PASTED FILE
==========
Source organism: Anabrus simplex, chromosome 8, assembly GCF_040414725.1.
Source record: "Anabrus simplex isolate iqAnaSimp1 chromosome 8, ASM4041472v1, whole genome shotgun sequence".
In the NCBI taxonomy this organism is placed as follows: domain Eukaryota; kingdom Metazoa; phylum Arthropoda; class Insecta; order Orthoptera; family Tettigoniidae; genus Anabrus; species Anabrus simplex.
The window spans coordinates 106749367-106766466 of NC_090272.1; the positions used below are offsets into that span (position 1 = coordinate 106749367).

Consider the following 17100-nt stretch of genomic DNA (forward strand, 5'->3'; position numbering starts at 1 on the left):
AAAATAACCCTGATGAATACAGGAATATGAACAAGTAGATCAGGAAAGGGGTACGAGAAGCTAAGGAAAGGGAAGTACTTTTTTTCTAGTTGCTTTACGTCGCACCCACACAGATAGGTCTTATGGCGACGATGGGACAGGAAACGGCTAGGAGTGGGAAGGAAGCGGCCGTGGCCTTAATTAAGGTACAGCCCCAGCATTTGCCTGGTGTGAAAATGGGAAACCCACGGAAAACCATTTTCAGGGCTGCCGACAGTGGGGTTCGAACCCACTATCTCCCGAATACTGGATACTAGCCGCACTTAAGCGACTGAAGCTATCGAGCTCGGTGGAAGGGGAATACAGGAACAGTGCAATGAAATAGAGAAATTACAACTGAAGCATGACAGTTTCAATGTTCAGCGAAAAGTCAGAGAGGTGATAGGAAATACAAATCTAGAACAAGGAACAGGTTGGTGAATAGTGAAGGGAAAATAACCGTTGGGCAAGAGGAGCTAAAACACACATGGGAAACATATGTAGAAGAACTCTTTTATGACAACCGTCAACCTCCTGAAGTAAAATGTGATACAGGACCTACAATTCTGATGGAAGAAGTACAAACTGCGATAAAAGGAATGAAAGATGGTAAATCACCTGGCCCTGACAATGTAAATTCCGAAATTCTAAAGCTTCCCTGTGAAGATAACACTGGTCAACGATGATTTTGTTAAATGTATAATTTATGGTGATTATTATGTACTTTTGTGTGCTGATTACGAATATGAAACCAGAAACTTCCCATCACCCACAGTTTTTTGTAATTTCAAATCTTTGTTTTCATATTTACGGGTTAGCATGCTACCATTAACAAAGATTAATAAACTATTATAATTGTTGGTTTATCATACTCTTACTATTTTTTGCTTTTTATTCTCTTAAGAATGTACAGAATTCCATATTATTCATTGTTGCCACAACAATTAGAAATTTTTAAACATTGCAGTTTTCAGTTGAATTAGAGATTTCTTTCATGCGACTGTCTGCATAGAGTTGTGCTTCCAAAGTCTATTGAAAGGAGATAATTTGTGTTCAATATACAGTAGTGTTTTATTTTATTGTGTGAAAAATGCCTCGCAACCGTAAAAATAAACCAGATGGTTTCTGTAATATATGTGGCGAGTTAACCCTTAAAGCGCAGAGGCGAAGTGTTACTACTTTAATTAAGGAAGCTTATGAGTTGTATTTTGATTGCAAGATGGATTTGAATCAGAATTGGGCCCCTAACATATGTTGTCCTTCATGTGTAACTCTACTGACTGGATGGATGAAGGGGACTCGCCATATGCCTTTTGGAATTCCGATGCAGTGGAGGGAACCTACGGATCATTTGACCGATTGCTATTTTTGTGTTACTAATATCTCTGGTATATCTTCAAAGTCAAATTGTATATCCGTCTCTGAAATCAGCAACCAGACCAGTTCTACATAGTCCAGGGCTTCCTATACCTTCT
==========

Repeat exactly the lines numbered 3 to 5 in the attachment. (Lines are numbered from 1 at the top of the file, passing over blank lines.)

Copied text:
In the NCBI taxonomy this organism is placed as follows: domain Eukaryota; kingdom Metazoa; phylum Arthropoda; class Insecta; order Orthoptera; family Tettigoniidae; genus Anabrus; species Anabrus simplex.
The window spans coordinates 106749367-106766466 of NC_090272.1; the positions used below are offsets into that span (position 1 = coordinate 106749367).

Consider the following 17100-nt stretch of genomic DNA (forward strand, 5'->3'; position numbering starts at 1 on the left):